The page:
Your Mojito Is Muddled With Fresh Mint and a History of Centuries of Slavery
“There are so many kinds of rum nowadays. What are they made from? And what are the differences among the various kinds?”
Rum is the general term for alcohol distilled from the juice of the sugarcane plant, a tall (upwards of 15 feet), reedlike tropical grass filled with sweet sap, or juice. Depending on whom you ask, 95 to 99 percent of what we think of as traditional rum is “rhum industriel” or “rhum traditionnel,” which is made from molasses—a byproduct of sugar processing—that has been fermented, distilled, and aged in a process that dates to the 17th century.
The remainder is made from fresh-pressed free-running sugarcane juice, which is also fermented, distilled, and aged. When it’s designated “rhum agricole,” that means it’s produced in the French West Indies, primarily in Martinique, and if the words “Appellation d’Origine Contrôlée” appear on the label, that signifies it’s been awarded a certified geographical designation by the French authorities, just like a terroir-specific wine (Champagne) or cheese (Roquefort).
Cane-based agricultural rums without the “h” are produced elsewhere in the Caribbean, on the islands of Réunion and Mauritius, in the Indian Ocean; in parts of South America; and in the United States.
Rhum agricole and its variants are extremely appealing to consumers who want to spend their money on products with a close connection to the land and its workers. In flavor, rhum agricole is not necessarily superior to rhum industriel, but it is definitely different—grassier, earthier, and cleaner—and more linked to the raw ingredient, sugarcane juice. As with molasses-based rum, cane-based rum ranges in style from colorless to dark.
So, Why Should You Care? As with all products that come from sugarcane, rum has a history that stretches around the globe and is haunted and heartbreaking. In Bittersweet: The Story of Sugar, historian Peter Macinnis lists what he calls the four curses of sugar:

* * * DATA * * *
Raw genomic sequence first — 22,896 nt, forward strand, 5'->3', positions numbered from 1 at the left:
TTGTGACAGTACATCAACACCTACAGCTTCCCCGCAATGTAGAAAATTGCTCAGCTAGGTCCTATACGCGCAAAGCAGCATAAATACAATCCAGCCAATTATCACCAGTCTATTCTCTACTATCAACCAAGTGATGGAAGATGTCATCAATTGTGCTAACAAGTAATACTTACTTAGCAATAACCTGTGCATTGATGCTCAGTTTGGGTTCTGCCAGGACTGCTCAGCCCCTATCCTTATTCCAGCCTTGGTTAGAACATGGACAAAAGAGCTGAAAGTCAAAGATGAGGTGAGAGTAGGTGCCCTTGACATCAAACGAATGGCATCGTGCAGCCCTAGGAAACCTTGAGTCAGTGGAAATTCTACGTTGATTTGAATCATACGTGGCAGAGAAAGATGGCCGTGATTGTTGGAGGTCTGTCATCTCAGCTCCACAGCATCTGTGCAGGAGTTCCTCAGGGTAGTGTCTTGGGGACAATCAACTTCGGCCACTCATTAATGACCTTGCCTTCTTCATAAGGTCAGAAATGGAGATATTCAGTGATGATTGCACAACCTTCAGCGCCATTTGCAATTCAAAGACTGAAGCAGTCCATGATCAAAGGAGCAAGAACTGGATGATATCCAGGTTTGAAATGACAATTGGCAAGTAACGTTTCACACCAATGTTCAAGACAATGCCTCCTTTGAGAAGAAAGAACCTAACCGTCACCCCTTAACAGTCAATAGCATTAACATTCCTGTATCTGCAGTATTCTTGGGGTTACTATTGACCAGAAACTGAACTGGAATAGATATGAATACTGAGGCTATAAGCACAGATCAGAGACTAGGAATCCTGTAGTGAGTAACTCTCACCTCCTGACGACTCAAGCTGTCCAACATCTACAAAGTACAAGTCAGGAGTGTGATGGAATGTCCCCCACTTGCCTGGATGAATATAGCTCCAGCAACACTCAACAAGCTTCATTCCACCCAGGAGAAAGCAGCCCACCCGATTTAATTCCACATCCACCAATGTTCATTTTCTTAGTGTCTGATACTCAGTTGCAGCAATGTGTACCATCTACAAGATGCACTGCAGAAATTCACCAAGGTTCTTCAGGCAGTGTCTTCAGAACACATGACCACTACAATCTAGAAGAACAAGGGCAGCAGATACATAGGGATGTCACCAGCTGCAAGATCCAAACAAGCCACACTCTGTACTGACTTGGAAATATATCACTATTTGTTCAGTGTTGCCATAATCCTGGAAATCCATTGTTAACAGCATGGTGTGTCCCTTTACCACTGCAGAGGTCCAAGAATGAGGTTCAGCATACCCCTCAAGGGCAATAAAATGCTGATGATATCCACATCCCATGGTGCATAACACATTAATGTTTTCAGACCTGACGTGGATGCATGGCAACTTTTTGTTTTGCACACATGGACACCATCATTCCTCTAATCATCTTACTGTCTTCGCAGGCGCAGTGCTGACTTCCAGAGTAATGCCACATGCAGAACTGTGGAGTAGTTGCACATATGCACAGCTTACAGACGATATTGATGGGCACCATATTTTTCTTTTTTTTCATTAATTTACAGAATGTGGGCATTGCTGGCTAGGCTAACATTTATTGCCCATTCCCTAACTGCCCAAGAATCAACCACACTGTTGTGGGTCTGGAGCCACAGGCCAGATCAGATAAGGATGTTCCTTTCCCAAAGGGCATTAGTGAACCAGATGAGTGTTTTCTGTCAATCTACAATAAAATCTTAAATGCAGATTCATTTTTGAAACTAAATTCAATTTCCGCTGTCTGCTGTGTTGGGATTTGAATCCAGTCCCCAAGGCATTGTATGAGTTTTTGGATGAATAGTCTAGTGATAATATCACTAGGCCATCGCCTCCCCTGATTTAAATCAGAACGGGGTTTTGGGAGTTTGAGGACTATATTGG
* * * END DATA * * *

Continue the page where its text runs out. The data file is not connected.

1. Sugarcane is capital-intensive, and it requires large amounts of money to establish plantations.
2. Sugarcane requires immediate processing when ready for harvest, as it deteriorates rapidly. Generally, cane juice needs to be processed by boiling within 16 to 24 hours of harvest to destroy enzymes and maintain sucrose.
3. Sugar production consumes enormous amounts of fuel, resulting in deforestation.
4. Sugar production is labor-intensive, and therefore the growth of sugar meant the growth of enslavement.
Sugarcane, which likely originated in Papua New Guinea, has been cultivated for thousands of years. “No one knows whether cane moved by man, by weather, or by spontaneous generation, but cane was growing in India by about 550 B.C.E., and possibly in China by approximately 200 B.C.E. It was in India, though, that the sugar-bearing reed gained importance and became one of the first plants to inspire humans to technology,” writes food historian Jessica B. Harris in the recently published Oxford Companion to Sugar and Sweets. (Full disclosure: I’m one of the many contributors to the encyclopedia, which explores the ways in which our taste for sweetness has shaped, and been shaped by, history.)
“The Dutch plantation system was brought to Barbados in the 1640s,” Harris goes on to explain, “and within two decades what came to be known as the Sugar Revolution had begun in the Caribbean.” Along with British colonists, indentured servants, and exiled undesirables, African slaves began to arrive, imported by sugar planters. According to Wayne Curtis in And a Bottle of Rum: A History of the New World in Ten Cocktails, the population of Barbados—an island 21 miles long and 14 miles wide—swelled from just 80 in 1627 to more than 75,000 by 1650.